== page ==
The survey provides an often contradictory picture of social attitudes among Germany’s 2.7 million people of Turkish origin.
A total of 47 percent of the 1,201 respondents said that “following the tenets of my religion is more important to me than the laws of the land in which I live.”
But the study also reveals that this viewpoint is much more firmly held by the first generation (57 percent agreement) – Turks who emigrated to Germany – than by their offspring (36 percent agreement among 2nd and 3rd generation Turks).
One in three respondents, meanwhile, agreed that “Muslims should strive to return to a societal order like that in the time of Muhammad.”
Once again, this point of view was more strongly held in the first generation (36 percent) than in the second and third (27 percent).
Twenty percent said that the threat which the West poses to Islam justified violence. Seven percent said violence was a justifiable means of spreading Islam.
The report's authors assessed that 13 percent of people they spoke with were religious fundamentalists based on the answers they provided.
Source: University of Münster
Role of women
Stark inter-generational differences were also evident in attitudes regarding the role of women in society.
While just under half of first-generation Turkish immigrants said that women belong at home, by the third generation this figure had shrunk to 27 percent.
Nonetheless, 57 percent of the second and third generations said that “a small child will definitely suffer if his mother has a job.”
Religion also plays a strong role in how Turkish Germans view other people.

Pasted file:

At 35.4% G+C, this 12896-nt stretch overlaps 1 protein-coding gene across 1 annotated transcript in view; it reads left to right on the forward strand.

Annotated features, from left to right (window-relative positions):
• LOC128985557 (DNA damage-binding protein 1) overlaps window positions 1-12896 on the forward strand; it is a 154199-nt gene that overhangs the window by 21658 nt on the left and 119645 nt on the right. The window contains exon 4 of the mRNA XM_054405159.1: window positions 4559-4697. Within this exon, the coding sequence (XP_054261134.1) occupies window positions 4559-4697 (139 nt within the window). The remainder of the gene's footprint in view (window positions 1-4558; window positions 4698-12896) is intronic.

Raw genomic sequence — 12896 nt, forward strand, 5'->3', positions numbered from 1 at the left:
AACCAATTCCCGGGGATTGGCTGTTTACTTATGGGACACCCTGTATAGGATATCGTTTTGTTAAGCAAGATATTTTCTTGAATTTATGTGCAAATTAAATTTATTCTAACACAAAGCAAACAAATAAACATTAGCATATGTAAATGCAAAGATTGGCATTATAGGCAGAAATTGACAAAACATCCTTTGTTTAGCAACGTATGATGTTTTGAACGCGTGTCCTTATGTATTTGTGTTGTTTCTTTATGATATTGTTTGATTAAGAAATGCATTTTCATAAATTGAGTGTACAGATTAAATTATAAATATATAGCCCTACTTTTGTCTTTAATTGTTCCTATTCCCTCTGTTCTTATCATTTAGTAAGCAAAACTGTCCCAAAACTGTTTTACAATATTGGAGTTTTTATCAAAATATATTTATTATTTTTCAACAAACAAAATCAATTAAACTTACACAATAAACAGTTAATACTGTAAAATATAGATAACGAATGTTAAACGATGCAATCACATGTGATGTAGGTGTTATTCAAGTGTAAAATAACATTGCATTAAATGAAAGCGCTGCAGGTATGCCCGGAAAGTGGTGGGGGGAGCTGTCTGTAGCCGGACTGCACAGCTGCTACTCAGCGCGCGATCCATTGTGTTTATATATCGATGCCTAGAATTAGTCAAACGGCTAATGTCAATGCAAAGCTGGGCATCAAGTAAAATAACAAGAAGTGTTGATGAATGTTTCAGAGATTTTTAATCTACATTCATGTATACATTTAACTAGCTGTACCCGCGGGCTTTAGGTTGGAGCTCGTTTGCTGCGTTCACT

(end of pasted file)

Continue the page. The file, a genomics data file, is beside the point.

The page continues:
Although 80 percent said they had a “very positive” or “rather positive” attitude towards Christians, under half said the same about Jews and atheists.
The study also revealed a radically different perception of Islam among Turks as in the wider German population.
While 6 percent of Germans as a whole associate Islam with human rights, 57 percent of Turkish Germans do.
Similarly the 65 percent of Turkish Germans who think of Islam as standing for peacefulness is in marked contrast to the 7 percent of the wider population who hold this view.
Majority happy in Germany
At the same time, there was wide belief that one had to conform to German values to succeed.
Over 80 percent of respondents said that one must respect German law if one wants to successfully integrate, while 70 percent said they wanted to “absolutely and unconditionally” integrate into German society.
While 90 percent of German Turks said they feel happy or very happy in Germany, half of all respondents said that they felt like second-class citizens in the Bundesrepublik – 54 percent said that “no matter what I do I will never be recognized as a part of German society.”
The results are not without their contradictions, the report notes.
“While people with Turkish roots seem to a great extent to see themselves as having made a home in Germany… at the same time half of them see themselves as second-class citizens.”
While respondents expressed anger that Islam is falsely understood in Germany “quite a few of them hold onto religious positions which don’t do much to counter the magnitude of suspicions and mistrust.”